Life orientation in Finnish family caregivers' of persons with Alzheimer's disease: A diary study
Department of Nursing Science, University of Eastern Finland, Kuopio, Finland.Nursing and Health Sciences (Impact Factor: 1.04). 12/2012; 14(4):480-7. DOI: 10.1111/j.1442-2018.2012.00721.x
Family caregivers provide the majority of home care of people with Alzheimer's disease. In this study, we discuss family caregivers' life orientation and changes in life orientation during the first year after the diagnosis of Alzheimer's disease. Family caregivers' unstructured diaries (n = 83), of the first six months after diagnosis (years 2002-2004), were analyzed using qualitative content analysis. Two core themes emerged from the data analysis: the meaning of the onset of Alzheimer's disease for the lives of family caregivers, and restructuring life in its entirety. Family caregivers face challenges in their life orientation after the onset of their family members' Alzheimer's disease. Their personal milieu, familial cohesion, and conception of the future consequentially change. They face multiple challenges in the process of becoming caregivers. In this study, it was revealed that the process starts before the diagnosis of Alzheimer's disease and has an impact on their future. We conclude that family caregivers' well-being should be assessed at the time of the diagnosis of Alzheimer's disease.
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ABSTRACT: Family caregiving is a significant rite of passage experienced by family caregivers of individuals with protracted illness or injury. In an integrative review of 26 studies, we characterized family caregiving from the sociocultural perspective of liminality and explored associated psychosocial implications. Analysis of published evidence on this dynamic and formative transition produced a range of themes. While role ambiguity resolved for most, for others, uncertainty and suffering continued. The process of becoming a caregiver was transformative and can be viewed as a rebirth that is largely socially and culturally driven. The transition to family caregiving model produced by this review provides a holistic perspective on this phenomenon and draws attention to aspects of the experience previously underappreciated. Published 2014. This article is a U.S. Government work and is in the public domain in the USA.Research in Nursing & Health 10/2014; 37(5). DOI:10.1002/nur.21622 · 1.27 Impact Factor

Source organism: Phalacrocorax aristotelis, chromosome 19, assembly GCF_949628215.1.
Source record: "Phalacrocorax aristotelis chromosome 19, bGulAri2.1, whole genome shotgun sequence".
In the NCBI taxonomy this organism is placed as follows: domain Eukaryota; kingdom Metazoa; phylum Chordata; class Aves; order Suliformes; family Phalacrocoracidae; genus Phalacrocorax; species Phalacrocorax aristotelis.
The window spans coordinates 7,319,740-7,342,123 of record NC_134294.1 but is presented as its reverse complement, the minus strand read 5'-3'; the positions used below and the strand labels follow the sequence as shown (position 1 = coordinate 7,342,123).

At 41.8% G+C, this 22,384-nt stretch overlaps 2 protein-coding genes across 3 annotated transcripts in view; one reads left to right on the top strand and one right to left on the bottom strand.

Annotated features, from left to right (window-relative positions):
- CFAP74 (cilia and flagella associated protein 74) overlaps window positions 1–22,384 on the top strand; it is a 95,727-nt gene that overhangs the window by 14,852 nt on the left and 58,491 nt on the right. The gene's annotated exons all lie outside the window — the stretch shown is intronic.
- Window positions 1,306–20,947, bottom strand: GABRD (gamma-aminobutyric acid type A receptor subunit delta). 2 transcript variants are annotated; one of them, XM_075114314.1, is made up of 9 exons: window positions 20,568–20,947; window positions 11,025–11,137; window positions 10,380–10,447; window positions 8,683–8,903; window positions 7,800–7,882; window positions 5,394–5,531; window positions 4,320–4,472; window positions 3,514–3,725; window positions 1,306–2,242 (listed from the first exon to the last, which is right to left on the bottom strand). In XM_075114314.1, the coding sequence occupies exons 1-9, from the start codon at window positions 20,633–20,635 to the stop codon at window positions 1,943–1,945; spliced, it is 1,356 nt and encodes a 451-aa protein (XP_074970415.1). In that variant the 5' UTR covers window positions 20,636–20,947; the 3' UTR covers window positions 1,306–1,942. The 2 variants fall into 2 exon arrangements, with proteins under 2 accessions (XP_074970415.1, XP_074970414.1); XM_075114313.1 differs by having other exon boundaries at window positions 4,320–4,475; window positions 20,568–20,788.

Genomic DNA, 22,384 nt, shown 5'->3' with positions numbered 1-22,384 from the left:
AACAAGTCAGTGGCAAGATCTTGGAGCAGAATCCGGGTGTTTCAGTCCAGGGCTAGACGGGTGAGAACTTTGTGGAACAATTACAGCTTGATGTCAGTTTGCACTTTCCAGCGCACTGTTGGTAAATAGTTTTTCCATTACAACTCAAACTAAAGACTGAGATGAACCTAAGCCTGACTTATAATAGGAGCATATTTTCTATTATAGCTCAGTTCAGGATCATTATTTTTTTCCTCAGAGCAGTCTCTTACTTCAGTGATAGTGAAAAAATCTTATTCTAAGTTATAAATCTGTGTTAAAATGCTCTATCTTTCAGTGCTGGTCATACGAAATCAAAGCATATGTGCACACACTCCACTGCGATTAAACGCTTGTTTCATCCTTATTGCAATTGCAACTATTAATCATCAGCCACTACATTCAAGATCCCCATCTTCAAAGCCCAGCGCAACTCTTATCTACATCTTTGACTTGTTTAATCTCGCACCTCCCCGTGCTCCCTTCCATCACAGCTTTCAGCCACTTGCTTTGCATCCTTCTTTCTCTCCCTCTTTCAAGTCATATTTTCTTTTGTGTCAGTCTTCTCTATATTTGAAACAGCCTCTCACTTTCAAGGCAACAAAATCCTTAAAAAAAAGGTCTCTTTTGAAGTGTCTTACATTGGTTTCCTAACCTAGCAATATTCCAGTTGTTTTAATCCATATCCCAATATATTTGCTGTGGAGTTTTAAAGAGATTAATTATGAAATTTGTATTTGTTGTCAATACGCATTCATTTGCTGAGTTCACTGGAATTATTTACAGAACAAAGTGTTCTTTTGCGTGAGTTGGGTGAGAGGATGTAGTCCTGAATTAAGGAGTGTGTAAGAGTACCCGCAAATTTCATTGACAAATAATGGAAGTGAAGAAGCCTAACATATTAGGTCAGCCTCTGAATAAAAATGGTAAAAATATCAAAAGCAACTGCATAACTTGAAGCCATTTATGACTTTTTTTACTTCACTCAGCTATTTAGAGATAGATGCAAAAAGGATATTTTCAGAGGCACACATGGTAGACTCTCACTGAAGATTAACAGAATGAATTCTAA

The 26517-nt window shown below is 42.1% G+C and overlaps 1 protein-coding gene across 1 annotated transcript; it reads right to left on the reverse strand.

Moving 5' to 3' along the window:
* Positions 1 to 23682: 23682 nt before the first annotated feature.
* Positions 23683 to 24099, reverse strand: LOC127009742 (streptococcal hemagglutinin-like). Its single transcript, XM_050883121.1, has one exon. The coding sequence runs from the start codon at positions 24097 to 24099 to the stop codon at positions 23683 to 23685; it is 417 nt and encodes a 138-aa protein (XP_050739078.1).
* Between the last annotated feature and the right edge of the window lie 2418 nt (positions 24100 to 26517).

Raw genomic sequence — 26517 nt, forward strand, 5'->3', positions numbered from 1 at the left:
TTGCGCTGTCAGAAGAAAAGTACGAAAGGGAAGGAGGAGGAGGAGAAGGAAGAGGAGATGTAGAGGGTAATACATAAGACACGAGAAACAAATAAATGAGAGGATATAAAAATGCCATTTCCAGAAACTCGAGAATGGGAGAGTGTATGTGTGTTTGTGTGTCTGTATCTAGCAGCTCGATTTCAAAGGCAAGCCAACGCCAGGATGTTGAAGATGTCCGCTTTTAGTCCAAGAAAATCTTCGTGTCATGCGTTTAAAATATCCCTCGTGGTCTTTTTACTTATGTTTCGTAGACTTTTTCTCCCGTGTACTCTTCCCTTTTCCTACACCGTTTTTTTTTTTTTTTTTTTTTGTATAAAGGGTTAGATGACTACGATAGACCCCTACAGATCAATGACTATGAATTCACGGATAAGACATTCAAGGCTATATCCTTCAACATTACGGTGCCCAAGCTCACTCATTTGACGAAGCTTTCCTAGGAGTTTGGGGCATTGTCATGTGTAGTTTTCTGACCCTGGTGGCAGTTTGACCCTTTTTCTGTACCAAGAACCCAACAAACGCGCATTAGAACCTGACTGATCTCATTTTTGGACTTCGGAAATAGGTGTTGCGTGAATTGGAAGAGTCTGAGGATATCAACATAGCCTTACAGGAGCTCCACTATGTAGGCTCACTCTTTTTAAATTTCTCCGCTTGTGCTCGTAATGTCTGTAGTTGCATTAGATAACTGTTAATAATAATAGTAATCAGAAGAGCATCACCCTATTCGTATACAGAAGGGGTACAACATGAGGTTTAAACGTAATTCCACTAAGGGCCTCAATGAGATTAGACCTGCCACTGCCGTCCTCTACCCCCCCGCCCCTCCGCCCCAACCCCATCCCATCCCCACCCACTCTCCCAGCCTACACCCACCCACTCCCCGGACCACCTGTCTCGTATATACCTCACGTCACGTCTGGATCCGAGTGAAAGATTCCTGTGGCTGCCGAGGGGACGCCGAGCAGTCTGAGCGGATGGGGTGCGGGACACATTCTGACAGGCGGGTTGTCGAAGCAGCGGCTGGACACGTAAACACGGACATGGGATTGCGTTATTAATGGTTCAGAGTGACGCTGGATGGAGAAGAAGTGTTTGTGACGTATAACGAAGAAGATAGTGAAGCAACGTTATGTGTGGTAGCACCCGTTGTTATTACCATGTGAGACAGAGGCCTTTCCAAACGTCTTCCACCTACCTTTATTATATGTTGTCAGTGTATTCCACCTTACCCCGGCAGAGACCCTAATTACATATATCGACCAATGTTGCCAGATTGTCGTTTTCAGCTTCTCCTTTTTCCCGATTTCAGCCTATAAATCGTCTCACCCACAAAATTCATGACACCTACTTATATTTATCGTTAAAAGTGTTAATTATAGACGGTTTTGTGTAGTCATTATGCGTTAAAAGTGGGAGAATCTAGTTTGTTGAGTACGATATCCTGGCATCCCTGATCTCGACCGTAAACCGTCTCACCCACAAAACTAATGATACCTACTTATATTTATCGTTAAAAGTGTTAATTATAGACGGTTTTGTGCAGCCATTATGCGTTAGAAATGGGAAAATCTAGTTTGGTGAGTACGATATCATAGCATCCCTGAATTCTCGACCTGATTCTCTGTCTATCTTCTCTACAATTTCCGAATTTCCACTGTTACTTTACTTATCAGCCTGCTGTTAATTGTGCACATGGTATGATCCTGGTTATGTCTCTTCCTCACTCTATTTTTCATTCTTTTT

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ABSTRACT: To explore family caregiver (FC) long-term psychological distress after Alzheimer disease (AD) diagnosis in a family member. FC (n = 236) and patients with AD were prospectively followed up to 36 months after AD diagnosis. FC psychological distress was evaluated using the General Health Questionnaire (GHQ). Furthermore, caregiver depressive symptoms and sense of coherence, along with AD patient measurements, were measured at baseline and annually. Generalized estimating equation models were applied to study associations of these baseline factors to caregiver GHQ. After 36 months of follow-up, spousal caregivers (SCs) GHQ was significantly higher (P < .001) than in the nonspousal caregivers (NSCs). The difference in GHQ scores was associated by depressive symptoms (P < .001) at baseline, and the depressed SCs have more severe distress than NSCs over the observation period. During longitudinal caregiving, spousal and depressed caregivers of patients with AD report higher and increasing psychological stress than nonspousal and nondepressed caregivers. Spousal relationship, caregivers' depressive symptoms, and the severity of patients' neuropsychological symptoms at the time of AD diagnosis predict the trajectory of psychological distress. The current study highlights the need for evaluating AD caregiver mental health and level of coping. © The Author(s) 2015.Journal of Geriatric Psychiatry and Neurology 08/2015; DOI:10.1177/0891988715598229 · 2.24 Impact Factor
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